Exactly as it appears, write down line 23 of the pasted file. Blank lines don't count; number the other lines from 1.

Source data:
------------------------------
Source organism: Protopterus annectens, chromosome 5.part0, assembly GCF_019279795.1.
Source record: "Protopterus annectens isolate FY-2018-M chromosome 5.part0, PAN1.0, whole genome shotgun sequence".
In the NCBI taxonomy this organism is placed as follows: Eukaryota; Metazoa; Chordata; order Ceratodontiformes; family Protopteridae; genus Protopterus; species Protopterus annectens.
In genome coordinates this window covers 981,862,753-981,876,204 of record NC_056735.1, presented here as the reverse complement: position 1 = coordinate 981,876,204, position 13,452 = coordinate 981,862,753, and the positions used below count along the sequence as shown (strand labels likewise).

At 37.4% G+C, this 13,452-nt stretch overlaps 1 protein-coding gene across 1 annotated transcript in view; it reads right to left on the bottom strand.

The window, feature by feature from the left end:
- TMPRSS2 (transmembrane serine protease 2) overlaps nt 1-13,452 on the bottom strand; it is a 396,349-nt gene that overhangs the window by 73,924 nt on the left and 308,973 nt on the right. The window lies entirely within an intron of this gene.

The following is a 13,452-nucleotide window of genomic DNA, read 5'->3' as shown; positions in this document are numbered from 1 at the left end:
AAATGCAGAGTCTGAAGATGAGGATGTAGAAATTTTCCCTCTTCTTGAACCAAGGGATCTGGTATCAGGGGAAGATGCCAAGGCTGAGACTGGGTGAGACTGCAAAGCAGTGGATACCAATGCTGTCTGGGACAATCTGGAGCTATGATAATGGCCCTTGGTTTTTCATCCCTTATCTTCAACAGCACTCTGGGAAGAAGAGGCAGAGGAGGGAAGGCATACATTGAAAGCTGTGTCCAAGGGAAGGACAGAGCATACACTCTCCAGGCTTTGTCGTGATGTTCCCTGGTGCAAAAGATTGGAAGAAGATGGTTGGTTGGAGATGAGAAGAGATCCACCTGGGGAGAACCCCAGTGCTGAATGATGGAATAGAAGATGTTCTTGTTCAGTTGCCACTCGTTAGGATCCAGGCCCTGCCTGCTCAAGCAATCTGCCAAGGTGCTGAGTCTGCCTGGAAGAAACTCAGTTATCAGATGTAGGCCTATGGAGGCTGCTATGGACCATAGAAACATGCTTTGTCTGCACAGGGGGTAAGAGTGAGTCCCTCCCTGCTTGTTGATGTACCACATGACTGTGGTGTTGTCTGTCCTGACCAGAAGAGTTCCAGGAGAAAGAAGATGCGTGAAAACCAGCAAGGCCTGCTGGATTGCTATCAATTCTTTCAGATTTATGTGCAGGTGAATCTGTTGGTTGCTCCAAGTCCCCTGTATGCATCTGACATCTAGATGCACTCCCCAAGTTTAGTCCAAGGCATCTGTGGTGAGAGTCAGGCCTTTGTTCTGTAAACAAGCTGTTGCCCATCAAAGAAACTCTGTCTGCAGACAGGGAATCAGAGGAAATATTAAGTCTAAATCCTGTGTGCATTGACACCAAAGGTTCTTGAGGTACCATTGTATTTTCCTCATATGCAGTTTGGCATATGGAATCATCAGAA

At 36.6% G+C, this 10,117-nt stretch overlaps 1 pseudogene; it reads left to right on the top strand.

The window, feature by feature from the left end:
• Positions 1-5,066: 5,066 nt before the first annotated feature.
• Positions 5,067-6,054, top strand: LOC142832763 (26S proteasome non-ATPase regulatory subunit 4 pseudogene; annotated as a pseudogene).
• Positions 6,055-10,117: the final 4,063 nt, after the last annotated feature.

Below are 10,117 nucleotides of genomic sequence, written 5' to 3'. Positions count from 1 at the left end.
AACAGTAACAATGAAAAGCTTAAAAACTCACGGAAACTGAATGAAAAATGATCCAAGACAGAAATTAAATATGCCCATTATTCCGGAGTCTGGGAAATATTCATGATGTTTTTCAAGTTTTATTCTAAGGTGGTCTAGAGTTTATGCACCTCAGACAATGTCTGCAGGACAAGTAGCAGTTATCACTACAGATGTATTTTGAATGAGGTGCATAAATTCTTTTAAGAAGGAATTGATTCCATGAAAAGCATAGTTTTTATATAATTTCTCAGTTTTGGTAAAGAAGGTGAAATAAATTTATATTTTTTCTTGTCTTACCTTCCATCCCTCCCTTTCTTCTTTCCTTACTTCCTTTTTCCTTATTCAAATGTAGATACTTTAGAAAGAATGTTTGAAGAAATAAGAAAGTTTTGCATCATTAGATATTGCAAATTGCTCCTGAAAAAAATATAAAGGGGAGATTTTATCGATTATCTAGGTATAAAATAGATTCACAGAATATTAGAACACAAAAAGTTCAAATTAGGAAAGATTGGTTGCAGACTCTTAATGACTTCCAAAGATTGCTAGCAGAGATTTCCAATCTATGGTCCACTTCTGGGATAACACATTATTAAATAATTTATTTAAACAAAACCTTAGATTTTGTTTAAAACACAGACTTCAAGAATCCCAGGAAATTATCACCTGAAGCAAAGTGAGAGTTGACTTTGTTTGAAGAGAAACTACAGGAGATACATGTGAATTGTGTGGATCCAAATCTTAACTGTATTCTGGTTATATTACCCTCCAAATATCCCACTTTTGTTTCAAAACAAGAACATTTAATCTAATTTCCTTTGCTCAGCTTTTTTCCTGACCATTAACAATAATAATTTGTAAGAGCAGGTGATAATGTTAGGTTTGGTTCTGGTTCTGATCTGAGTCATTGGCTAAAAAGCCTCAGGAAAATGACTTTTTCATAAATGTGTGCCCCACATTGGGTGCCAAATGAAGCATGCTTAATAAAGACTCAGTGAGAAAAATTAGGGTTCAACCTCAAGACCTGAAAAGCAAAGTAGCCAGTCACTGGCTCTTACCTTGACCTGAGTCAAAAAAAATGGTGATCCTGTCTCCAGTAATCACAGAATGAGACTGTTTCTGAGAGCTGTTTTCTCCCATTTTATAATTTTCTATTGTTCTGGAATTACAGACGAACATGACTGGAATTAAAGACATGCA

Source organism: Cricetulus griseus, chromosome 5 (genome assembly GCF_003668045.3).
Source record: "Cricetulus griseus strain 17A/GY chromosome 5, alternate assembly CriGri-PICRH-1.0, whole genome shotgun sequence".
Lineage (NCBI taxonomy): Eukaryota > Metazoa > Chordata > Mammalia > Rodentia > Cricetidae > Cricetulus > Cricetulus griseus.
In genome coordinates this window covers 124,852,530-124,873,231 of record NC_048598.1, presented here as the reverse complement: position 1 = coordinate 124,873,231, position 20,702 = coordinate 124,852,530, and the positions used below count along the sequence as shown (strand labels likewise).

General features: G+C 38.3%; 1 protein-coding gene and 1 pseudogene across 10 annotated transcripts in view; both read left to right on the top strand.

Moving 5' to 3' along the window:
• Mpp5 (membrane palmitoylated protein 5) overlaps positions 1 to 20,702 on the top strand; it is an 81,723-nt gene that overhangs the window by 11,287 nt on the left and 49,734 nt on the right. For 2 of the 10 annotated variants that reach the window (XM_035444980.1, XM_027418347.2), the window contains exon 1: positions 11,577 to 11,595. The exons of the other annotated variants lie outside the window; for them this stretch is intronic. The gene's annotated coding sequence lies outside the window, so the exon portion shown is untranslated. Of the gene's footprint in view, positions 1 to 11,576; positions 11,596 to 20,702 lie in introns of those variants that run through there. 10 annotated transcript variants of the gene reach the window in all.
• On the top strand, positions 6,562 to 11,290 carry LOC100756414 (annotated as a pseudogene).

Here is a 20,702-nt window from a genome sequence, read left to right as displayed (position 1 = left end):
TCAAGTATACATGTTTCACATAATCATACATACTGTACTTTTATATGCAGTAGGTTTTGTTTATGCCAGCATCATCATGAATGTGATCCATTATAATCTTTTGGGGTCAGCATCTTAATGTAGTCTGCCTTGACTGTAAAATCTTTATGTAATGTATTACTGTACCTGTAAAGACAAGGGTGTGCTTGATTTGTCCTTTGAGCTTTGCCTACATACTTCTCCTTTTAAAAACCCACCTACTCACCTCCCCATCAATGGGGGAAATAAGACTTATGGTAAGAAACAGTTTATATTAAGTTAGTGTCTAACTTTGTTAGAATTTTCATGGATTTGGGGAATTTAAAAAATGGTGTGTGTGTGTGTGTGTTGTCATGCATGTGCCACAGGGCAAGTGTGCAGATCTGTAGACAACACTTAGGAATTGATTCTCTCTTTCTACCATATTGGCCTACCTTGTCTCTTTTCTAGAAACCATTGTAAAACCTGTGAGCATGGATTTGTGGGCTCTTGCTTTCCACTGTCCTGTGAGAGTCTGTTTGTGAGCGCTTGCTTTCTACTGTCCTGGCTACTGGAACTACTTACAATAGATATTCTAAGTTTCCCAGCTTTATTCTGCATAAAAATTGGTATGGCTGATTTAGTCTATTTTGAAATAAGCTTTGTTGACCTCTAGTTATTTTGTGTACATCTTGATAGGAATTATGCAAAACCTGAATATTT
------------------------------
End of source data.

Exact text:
• Mpp5 (membrane palmitoylated protein 5) overlaps positions 1 to 20,702 on the top strand; it is an 81,723-nt gene that overhangs the window by 11,287 nt on the left and 49,734 nt on the right. For 2 of the 10 annotated variants that reach the window (XM_035444980.1, XM_027418347.2), the window contains exon 1: positions 11,577 to 11,595. The exons of the other annotated variants lie outside the window; for them this stretch is intronic. The gene's annotated coding sequence lies outside the window, so the exon portion shown is untranslated. Of the gene's footprint in view, positions 1 to 11,576; positions 11,596 to 20,702 lie in introns of those variants that run through there. 10 annotated transcript variants of the gene reach the window in all.